Ok, I have run into the anti-TDD arguments on and off over the years. Generally it comes from two primary sources. The person who doesn’t want to do TDD no matter what, nor test, nor learn anything about the latest and greatest tech, they simply want left in their corner of the universe to code whatever they are coding until they drop dead. Then there is the other individual who is a decent developer, but just has honest hesitations about the style.
The developer who has honest hesitations I can understand, can talk to, and can usually at least get a “Well, that sounds reasonable, but I’m still not sure” response. Which is much better than the alternative of disregarding TDD outright. The hope, is that this individual can at least try out TDD and see if it would work for them.
Even with the more open minded developer it is still difficult to put TDD into practice. Why? That’s simple, TDD is hard and forces a developer to step back into the basics and really think the problem through first. Most developers (at least currently, maybe it’ll change) have a very “just attack the problem with code” type of response. Often the way to break down problems is taught in computer science 101 level classes, but after that is often lost in all the cramming for math, algorithms, and other such material. But the core fundamental idea of thinking the problem through clearly still needs to be broached. TDD puts that idea forefront in the process by making a developer write the test to verify the problem statement first.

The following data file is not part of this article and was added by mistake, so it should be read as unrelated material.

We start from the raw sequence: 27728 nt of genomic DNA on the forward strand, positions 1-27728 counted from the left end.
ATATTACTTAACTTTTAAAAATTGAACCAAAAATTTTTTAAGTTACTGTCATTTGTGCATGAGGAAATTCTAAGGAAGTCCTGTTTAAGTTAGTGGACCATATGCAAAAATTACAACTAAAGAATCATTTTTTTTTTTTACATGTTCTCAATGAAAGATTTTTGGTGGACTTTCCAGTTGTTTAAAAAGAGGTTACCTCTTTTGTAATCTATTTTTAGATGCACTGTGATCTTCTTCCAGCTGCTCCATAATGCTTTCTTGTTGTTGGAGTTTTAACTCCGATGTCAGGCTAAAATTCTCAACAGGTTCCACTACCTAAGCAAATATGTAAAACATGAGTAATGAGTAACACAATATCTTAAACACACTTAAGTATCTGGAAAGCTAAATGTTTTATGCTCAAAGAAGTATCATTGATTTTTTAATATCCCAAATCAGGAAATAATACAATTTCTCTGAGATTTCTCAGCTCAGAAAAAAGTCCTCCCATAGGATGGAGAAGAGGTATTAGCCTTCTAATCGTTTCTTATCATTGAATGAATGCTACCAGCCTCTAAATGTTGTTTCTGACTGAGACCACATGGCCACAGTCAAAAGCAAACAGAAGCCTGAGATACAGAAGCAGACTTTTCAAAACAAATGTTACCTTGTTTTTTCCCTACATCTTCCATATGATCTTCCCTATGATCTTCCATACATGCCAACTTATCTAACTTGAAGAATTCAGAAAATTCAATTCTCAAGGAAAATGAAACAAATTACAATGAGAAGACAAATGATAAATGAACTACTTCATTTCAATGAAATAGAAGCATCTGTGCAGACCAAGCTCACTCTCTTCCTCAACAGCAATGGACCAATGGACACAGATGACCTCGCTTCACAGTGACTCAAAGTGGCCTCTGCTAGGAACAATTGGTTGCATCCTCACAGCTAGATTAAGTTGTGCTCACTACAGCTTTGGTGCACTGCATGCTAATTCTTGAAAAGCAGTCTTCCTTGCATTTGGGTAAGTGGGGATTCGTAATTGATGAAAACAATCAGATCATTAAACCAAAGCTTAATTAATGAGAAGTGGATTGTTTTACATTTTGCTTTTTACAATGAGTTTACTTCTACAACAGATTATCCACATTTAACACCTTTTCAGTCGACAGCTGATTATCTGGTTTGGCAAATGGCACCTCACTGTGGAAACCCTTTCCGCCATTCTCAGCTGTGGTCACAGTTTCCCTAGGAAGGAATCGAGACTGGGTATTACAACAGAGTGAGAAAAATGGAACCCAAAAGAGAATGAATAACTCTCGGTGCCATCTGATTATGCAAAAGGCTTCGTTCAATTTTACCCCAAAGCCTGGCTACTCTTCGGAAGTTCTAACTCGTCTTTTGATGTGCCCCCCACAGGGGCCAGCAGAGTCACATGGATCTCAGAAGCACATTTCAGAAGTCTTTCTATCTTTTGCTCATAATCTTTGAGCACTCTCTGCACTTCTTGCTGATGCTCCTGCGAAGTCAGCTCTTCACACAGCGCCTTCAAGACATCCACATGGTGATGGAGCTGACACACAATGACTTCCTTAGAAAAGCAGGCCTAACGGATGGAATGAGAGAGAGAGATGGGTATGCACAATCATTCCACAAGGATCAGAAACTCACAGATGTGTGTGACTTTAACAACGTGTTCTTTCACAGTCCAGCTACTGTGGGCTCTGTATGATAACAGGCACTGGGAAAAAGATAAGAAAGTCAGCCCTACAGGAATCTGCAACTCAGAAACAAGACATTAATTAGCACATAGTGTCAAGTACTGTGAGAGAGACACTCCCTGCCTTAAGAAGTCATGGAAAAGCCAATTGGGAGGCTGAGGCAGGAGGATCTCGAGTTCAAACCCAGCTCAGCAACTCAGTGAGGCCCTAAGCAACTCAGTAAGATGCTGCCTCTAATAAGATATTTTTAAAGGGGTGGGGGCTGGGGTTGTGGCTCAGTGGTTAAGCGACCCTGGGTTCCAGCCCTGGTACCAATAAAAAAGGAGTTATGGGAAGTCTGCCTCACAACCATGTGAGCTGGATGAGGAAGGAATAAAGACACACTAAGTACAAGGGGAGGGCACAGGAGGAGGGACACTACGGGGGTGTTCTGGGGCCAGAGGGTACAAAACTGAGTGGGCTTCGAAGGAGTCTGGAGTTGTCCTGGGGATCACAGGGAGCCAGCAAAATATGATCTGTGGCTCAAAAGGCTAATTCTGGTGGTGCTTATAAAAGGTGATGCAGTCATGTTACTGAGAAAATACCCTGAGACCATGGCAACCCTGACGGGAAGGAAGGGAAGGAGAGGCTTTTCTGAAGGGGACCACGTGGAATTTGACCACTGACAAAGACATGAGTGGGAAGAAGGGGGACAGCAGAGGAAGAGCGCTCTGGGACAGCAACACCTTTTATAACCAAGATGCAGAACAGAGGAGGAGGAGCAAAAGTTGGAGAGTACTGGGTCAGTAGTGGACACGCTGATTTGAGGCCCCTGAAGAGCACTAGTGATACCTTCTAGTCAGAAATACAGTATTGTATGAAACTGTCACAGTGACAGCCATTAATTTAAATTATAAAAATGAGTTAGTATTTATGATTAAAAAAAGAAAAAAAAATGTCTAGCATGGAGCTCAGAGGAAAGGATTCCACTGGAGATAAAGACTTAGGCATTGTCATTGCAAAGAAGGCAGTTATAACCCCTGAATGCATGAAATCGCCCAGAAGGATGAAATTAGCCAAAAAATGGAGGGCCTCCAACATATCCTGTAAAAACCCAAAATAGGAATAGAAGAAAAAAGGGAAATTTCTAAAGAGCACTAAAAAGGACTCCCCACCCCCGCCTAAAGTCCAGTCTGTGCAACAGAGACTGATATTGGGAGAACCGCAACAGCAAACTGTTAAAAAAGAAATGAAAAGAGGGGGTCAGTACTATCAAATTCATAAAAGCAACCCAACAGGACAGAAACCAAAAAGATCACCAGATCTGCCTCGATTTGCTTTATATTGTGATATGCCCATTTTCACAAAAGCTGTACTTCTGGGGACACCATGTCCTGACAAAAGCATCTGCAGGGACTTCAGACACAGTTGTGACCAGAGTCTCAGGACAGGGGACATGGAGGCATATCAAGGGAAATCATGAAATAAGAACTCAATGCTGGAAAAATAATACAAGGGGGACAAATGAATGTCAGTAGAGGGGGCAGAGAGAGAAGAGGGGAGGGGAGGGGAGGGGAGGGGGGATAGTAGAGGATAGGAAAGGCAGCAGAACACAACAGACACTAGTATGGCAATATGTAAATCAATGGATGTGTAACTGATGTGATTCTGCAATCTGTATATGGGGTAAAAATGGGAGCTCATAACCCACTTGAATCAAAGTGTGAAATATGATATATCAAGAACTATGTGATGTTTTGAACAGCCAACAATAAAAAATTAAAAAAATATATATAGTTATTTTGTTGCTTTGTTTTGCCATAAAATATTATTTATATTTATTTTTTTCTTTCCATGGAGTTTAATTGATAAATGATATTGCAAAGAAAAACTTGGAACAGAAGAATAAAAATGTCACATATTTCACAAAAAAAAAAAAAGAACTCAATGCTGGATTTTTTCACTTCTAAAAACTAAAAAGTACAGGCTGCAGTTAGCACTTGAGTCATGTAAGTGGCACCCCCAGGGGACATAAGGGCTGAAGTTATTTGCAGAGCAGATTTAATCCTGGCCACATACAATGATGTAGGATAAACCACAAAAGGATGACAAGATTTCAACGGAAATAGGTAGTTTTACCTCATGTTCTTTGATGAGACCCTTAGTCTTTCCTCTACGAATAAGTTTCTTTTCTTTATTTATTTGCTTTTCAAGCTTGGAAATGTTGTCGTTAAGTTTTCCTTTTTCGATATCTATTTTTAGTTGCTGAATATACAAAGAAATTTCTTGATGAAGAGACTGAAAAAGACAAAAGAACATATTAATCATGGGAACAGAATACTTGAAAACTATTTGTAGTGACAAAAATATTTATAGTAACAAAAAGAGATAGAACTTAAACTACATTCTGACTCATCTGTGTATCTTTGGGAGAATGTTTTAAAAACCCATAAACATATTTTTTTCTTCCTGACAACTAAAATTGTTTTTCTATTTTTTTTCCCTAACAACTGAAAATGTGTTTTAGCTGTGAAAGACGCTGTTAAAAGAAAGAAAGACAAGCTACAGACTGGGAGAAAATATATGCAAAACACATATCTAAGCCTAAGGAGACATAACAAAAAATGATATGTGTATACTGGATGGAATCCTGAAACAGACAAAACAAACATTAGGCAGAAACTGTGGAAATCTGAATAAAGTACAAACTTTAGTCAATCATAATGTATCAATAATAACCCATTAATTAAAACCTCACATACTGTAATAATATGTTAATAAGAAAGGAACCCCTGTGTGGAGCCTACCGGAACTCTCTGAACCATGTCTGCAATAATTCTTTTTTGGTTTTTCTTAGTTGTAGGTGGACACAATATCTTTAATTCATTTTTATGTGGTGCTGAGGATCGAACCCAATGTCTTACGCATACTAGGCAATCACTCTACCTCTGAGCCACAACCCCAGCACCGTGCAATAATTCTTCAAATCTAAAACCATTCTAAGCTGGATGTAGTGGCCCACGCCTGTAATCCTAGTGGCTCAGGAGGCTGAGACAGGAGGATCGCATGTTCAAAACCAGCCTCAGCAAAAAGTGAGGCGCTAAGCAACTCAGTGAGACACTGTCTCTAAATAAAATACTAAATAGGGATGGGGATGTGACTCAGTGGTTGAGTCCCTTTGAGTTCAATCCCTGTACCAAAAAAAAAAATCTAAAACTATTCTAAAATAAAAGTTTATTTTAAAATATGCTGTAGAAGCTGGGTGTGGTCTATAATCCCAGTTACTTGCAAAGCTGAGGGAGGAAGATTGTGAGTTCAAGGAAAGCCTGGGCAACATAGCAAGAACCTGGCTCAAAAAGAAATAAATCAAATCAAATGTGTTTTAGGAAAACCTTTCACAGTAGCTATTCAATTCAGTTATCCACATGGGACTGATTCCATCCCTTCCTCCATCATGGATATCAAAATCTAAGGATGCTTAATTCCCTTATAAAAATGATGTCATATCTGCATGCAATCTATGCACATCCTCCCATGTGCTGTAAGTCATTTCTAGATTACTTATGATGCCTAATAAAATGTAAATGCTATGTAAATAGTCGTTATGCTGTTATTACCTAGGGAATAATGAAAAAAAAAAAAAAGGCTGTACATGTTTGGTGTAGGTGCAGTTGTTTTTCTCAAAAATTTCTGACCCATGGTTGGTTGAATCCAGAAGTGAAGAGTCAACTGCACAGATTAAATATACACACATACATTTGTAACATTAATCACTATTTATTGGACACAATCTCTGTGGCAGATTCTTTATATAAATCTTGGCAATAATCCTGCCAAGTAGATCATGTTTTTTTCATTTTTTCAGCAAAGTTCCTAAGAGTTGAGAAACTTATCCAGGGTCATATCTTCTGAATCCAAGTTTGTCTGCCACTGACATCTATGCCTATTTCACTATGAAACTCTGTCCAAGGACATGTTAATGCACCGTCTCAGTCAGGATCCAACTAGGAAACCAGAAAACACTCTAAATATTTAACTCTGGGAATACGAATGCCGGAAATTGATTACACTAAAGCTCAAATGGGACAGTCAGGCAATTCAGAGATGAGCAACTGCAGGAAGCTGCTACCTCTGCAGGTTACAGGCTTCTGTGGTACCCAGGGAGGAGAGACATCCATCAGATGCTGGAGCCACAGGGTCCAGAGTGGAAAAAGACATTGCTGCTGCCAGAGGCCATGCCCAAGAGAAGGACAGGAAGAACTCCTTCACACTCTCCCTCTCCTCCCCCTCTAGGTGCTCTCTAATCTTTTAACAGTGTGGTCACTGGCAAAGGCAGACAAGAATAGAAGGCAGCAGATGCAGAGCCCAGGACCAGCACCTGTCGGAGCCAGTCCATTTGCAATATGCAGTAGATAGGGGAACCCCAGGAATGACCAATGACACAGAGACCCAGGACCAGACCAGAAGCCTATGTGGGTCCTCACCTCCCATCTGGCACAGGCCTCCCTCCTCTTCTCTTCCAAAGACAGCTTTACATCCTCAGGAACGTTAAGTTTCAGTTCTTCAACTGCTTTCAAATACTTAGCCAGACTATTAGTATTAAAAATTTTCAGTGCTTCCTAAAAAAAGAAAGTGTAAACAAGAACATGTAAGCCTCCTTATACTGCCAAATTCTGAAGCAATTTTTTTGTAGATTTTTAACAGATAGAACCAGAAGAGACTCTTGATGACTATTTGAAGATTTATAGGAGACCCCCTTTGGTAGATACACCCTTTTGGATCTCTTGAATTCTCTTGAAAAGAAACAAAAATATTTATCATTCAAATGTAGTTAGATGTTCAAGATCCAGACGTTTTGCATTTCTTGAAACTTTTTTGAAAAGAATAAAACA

With all this stated, there are a few myths that I’d like to bust. These myths are often what cause the first person to cringe away cowardly in their corner of the universe, and causes these hesitations in the second more open minded developer. After busting these myths I’d hope more of the open minded developers can use the power and thinking that TDD encourages. As for the first corner cringing coder, they’re a dying breed and I wouldn’t bet on their recovery.